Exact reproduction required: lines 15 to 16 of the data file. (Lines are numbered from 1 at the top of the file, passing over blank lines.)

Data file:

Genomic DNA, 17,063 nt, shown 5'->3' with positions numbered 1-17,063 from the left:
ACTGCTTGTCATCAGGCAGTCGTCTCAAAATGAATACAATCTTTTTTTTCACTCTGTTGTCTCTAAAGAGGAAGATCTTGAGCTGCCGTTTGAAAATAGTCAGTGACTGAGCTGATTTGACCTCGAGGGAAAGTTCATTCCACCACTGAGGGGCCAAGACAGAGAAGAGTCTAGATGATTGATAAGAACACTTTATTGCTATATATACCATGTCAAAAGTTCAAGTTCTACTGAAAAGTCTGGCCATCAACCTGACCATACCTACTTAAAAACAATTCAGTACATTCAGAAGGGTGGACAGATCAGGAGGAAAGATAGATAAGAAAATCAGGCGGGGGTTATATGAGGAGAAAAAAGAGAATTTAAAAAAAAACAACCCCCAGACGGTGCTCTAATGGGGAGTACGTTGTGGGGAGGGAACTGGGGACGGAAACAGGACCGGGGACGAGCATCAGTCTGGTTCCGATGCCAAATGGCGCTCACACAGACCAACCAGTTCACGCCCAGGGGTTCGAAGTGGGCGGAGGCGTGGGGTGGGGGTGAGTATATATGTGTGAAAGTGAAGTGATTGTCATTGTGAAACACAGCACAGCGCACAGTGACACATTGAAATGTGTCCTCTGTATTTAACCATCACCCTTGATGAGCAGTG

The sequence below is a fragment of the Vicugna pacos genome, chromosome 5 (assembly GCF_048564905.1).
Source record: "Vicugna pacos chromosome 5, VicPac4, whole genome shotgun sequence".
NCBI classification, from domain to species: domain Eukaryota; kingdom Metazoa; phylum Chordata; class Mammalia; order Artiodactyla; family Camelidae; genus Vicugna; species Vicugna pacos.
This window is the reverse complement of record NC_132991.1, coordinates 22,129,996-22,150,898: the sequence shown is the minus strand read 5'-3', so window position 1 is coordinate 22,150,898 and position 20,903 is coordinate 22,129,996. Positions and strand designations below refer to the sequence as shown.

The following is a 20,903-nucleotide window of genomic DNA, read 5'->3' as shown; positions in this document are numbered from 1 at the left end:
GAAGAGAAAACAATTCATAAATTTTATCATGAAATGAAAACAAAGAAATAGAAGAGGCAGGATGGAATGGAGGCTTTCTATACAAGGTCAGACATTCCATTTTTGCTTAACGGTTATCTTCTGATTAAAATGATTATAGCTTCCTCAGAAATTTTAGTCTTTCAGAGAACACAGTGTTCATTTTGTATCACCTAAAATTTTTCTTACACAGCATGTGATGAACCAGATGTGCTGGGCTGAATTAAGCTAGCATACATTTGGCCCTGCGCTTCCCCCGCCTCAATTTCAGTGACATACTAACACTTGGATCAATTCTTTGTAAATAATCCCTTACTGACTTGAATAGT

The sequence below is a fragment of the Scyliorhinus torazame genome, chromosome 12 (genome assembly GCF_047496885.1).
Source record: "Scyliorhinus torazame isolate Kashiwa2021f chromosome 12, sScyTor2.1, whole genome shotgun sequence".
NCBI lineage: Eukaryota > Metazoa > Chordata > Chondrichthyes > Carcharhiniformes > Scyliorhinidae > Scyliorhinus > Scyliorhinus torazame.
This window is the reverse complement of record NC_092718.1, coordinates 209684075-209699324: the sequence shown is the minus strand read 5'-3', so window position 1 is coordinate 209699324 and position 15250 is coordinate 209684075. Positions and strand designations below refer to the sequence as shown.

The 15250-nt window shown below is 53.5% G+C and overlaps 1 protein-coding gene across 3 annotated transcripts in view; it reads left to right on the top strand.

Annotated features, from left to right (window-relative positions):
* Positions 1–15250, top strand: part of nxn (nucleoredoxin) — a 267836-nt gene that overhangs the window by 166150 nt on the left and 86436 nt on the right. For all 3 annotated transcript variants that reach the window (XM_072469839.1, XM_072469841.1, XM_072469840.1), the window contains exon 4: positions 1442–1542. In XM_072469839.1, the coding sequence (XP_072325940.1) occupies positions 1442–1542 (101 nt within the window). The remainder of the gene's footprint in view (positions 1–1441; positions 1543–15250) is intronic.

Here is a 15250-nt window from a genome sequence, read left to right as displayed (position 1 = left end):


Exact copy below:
* Positions 1–15250, top strand: part of nxn (nucleoredoxin) — a 267836-nt gene that overhangs the window by 166150 nt on the left and 86436 nt on the right. For all 3 annotated transcript variants that reach the window (XM_072469839.1, XM_072469841.1, XM_072469840.1), the window contains exon 4: positions 1442–1542. In XM_072469839.1, the coding sequence (XP_072325940.1) occupies positions 1442–1542 (101 nt within the window). The remainder of the gene's footprint in view (positions 1–1441; positions 1543–15250) is intronic.

Here is a 15250-nt window from a genome sequence, read left to right as displayed (position 1 = left end):